I got out of the University of Florida - I did their Bachelor's program, and I was fortunate enough to get a job right from college to New York. It was a traveling Shakespeare company. We would put up three plays in a twelve person company. You were always playing multiple roles, and we were on a Trailways bus, zooming around the country for nine months, playing many different-sized houses. There'd be a community college, and we'd play one show. And then the same show, you'd play a 5000-seat house at West Point.

So, it was always a different show. That's where I got most of my really good experience - those years doing that on the road. Playing multiple characters and everything else.

And then, after I left that tour, I stayed in New York, and did the typical off-off-off-off-off-Broadway stuff, and finally off-Broadway, and then finally Broadway. I did a couple of Broadway shows, and then I did the national tour of Driving Miss Daisy with Julie Harris. And that was a two-year commitment on the road

By the time I finished that, I was in L.A. doing the show - a three person show. And, you know - you're gonna see me if you're a casting agent! There's only three people in there! So I thought that was probably a good time to come, because you're not just a body. You've actually seen the work.

And then you kind of start from the bottom! Even though you've done Broadway, you start with doing guest roles on sitcoms, and dramas - L.A. Law, Roseanne. I did a lot of those, and finally got to be a regular on a show called NewsRadio. Then I started doing a lot more TV.

That's an amazing trajectory.

It's a long one! When I think back on it, it's crazy. But it was doing character work, you know? You'd come in and do your little bit. This whole family was set up on any show you were on, all the L.A. Law people had their own family thing going. And you were a guest. And then you came in, you did the best you could, and then you left.

It was a very gypsy-like existence. It wasn't much different than doing a different show in a different place every night.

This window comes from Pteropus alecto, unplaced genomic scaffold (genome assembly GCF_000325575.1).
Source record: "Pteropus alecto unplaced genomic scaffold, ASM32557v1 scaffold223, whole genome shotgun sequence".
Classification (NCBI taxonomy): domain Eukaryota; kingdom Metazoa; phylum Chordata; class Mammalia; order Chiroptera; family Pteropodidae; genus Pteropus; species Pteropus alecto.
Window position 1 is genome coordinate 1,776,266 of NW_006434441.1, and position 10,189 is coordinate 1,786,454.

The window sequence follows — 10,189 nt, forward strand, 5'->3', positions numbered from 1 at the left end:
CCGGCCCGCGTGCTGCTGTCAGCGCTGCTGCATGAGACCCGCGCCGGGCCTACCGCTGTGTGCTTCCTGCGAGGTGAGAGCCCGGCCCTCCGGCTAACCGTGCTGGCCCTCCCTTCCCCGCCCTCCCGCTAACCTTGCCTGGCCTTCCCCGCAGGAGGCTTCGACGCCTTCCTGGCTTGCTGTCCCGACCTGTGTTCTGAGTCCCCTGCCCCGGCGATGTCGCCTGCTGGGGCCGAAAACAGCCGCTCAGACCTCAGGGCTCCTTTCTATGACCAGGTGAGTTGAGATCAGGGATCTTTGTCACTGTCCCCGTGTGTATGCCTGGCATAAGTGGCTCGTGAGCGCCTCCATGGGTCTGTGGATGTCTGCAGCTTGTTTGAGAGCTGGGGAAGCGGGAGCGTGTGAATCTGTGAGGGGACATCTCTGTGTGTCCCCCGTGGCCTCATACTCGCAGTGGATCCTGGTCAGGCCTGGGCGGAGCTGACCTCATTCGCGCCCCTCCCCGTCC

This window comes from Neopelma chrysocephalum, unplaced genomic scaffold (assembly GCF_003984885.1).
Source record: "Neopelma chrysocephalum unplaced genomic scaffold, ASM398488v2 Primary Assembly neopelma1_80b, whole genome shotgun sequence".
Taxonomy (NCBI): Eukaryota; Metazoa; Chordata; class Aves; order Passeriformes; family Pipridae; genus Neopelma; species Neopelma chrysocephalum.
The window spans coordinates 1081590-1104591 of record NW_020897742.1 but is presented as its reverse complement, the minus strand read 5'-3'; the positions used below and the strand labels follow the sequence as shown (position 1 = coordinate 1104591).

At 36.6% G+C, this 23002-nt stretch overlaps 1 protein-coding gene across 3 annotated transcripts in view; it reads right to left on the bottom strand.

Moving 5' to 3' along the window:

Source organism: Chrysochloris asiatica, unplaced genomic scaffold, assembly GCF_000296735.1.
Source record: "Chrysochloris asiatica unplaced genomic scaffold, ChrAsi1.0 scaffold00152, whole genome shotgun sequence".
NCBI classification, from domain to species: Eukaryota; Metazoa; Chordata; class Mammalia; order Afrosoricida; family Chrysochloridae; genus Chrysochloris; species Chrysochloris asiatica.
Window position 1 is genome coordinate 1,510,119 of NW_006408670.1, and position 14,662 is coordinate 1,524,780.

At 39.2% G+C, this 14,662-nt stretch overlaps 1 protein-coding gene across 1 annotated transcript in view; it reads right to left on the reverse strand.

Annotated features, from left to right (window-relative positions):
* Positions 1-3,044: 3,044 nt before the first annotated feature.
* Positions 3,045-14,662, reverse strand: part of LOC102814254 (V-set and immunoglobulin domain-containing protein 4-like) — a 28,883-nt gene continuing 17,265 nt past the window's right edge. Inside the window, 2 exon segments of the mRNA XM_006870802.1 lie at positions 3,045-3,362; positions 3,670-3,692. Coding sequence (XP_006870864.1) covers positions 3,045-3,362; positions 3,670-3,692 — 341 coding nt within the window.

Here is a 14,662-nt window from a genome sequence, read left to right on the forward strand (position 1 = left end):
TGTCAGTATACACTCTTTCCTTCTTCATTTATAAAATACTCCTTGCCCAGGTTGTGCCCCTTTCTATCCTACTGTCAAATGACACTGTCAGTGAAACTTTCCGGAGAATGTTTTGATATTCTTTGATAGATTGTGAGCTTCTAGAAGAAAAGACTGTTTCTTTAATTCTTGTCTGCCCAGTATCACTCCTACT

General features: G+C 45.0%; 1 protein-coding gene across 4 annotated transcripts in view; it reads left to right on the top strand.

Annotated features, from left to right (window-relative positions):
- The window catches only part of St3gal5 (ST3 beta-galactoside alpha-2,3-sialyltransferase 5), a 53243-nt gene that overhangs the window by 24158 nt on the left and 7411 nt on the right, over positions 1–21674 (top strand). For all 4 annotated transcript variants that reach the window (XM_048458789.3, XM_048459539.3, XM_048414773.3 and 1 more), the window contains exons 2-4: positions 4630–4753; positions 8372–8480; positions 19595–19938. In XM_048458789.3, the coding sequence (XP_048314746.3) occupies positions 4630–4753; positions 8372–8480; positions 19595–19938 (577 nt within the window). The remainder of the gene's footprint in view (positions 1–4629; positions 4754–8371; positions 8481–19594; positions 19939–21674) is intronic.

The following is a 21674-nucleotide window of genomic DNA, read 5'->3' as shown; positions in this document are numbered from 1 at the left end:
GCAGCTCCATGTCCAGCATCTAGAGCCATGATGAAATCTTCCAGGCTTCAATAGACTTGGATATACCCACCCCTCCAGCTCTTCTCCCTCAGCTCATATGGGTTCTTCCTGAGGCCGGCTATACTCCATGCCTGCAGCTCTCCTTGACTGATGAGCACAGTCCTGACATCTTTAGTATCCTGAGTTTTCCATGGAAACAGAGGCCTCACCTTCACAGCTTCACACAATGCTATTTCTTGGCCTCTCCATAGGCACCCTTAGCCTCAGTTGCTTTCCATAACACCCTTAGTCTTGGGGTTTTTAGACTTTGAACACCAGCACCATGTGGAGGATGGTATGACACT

So you have this incredible, long career built over time, and all these amazing credits and amazing people you've worked with. My last question for you is: when people come up to you and recognize you, what are they most often recognizing you for? And do you have a project that you love to be recognized for above all others?

It's almost always either Dodgeball or Office Space, depending on how old you are. There's a lot of people who actually recognize my voice from KING of the Hill - they'll stop me, like, wait a minute, I know that voice.

I'm very proud of the show I'm on now called Barry, and I'm proud to be recognized for that. But it's so different for different people. You'll do a movie that you've forgotten about from twenty years ago, and then somebody will say, "Oh, my favorite part of that movie is when you did this and this and this!" You never know with people what sticks with them.

But I think I'm probably proud of people recognizing me from the Coen Brothers movies [O Brother, Where Art Thou?, The Ladykillers, No Country for Old Men, and The Ballad of Buster Scruggs].

Well, thanks so much for taking the time to talk to me. And - for the record - I think Barry is the best show on TV. It's just a thrill to hear your voice.

Thanks a lot - I think we're starting up Barry again next month, so I hope you'll continue watching that!

The Mighty Ones premieres this Thursday, July 1st on Hulu and Peacock. Check out the trailer here: